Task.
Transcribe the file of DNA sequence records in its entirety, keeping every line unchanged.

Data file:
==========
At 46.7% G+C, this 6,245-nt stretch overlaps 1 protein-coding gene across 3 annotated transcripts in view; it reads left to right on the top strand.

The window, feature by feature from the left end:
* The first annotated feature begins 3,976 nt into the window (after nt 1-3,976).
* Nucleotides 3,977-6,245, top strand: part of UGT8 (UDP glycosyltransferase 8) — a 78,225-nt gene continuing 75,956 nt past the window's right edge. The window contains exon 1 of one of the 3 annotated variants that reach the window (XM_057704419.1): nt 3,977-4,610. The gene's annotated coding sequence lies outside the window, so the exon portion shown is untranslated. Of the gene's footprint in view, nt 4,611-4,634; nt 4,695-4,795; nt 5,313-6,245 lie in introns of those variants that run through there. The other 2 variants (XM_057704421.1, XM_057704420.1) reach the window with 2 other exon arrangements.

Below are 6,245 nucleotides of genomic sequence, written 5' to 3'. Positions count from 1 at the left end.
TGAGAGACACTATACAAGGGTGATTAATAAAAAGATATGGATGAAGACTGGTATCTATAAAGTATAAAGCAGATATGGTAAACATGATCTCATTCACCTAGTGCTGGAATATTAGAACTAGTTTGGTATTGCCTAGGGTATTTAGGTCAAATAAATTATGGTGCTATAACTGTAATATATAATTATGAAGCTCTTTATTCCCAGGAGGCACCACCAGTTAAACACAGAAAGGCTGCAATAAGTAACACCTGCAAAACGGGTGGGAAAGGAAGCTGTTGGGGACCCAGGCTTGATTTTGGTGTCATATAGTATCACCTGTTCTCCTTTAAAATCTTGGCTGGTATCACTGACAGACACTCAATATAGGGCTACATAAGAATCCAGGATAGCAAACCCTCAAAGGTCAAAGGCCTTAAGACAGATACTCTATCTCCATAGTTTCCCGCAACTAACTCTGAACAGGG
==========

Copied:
At 46.7% G+C, this 6,245-nt stretch overlaps 1 protein-coding gene across 3 annotated transcripts in view; it reads left to right on the top strand.

The window, feature by feature from the left end:
* The first annotated feature begins 3,976 nt into the window (after nt 1-3,976).
* Nucleotides 3,977-6,245, top strand: part of UGT8 (UDP glycosyltransferase 8) — a 78,225-nt gene continuing 75,956 nt past the window's right edge. The window contains exon 1 of one of the 3 annotated variants that reach the window (XM_057704419.1): nt 3,977-4,610. The gene's annotated coding sequence lies outside the window, so the exon portion shown is untranslated. Of the gene's footprint in view, nt 4,611-4,634; nt 4,695-4,795; nt 5,313-6,245 lie in introns of those variants that run through there. The other 2 variants (XM_057704421.1, XM_057704420.1) reach the window with 2 other exon arrangements.

Below are 6,245 nucleotides of genomic sequence, written 5' to 3'. Positions count from 1 at the left end.
TGAGAGACACTATACAAGGGTGATTAATAAAAAGATATGGATGAAGACTGGTATCTATAAAGTATAAAGCAGATATGGTAAACATGATCTCATTCACCTAGTGCTGGAATATTAGAACTAGTTTGGTATTGCCTAGGGTATTTAGGTCAAATAAATTATGGTGCTATAACTGTAATATATAATTATGAAGCTCTTTATTCCCAGGAGGCACCACCAGTTAAACACAGAAAGGCTGCAATAAGTAACACCTGCAAAACGGGTGGGAAAGGAAGCTGTTGGGGACCCAGGCTTGATTTTGGTGTCATATAGTATCACCTGTTCTCCTTTAAAATCTTGGCTGGTATCACTGACAGACACTCAATATAGGGCTACATAAGAATCCAGGATAGCAAACCCTCAAAGGTCAAAGGCCTTAAGACAGATACTCTATCTCCATAGTTTCCCGCAACTAACTCTGAACAGGG